In the future, Interpol wants to detect crimes as early as possible before they happen. The international police organization says it is working on a “secure, intelligent and scalable” big data platform. It should make it possible to process “huge amounts of data from multiple sources” such as the Internet in general and social media in particular “in different formats quickly and efficiently”. This includes “databases and analysis files, notices and communications, free text information, police reports, images and videos.” Ultimately, the system should enable “advanced and predictive analyses”, i.e. also be able to anticipate future events.
Anticipate events with big data
Interpol promises that the project, dubbed “Insight,” will enable criminal investigators to “recognize hidden connections, crime patterns and trends more quickly” through the use of artificial intelligence (AI) and machine learning. In this way, member states can be provided with up-to-date and usable information “that advances their investigations, identifies topics of interest, discloses procedures and promotes greater police cooperation worldwide.” Capabilities such as natural language processing, facial and object recognition and matching, and process automation will also be used “to handle the ever-increasing amounts and types of data generated by today’s law enforcement investigations.”
According to the Association for Strengthening Cooperation between National Police Authorities, Insight is a “large-scale, complex” project with several phases. In the first phase, a “minimally functional platform” should start as early as 2021 and better evaluate Interpol’s internal data, for example through object identification, translation and network and location analyses. In 2018, the organization had 91 million records, and by the end of 2022 there were already 125 million – an increase of over 37 percent. The 80 million euro I-Core project for the digitization of police files alone is likely to add a lot more data in the next few years.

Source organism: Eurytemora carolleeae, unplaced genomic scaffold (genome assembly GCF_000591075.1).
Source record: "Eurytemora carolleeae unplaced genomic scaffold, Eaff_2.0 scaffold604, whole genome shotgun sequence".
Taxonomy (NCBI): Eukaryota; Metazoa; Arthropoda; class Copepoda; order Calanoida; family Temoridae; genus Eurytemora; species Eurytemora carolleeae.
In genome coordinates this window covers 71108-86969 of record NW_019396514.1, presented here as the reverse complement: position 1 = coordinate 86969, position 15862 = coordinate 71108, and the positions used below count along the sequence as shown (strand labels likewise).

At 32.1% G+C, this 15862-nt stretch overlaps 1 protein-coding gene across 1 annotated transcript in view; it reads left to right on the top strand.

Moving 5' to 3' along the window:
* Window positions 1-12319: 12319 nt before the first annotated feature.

Criticism of misuse of search databases
In the second phase, which runs until 2023, the platform will be supplemented with “additional data sources and types”. In the final third stage, scheduled from 2024 to 2026, it is planned that the system will be able to include and evaluate all internal and external sources, including commercial databases. In October 2022, Interpol Secretary General Jürgen Stock reported at the organization’s general assembly in India that Insight could now be used to “support the operational measures of our authorities”. Innovative approaches such as new biometric matching functions, an in-house messaging app and the use of “the power of artificial intelligence” are crucial.
According to the British civil rights organization Statewatch, the development of the platform is being financed with $12.5 million by the US State Department’s Counterterrorism Office, among others. According to the U.S. government, another $2.1 million comes from unspecified “non-federal funds.” In a video in 2020, Interpol explained that the money from the USA was only enough for phase 1. Observers estimate that tens of millions of US dollars will be needed to make progress. Researchers and civil society initiatives such as Statewatch have repeatedly complained that Interpol has not prevented the misuse of its alarm system and other wanted databases by states that persecute dissidents abroad. Insight is likely to reinforce such criticism. At the same time, the EU Parliament is pushing for a ban on “predictive policing” to be anchored in the planned AI regulation.
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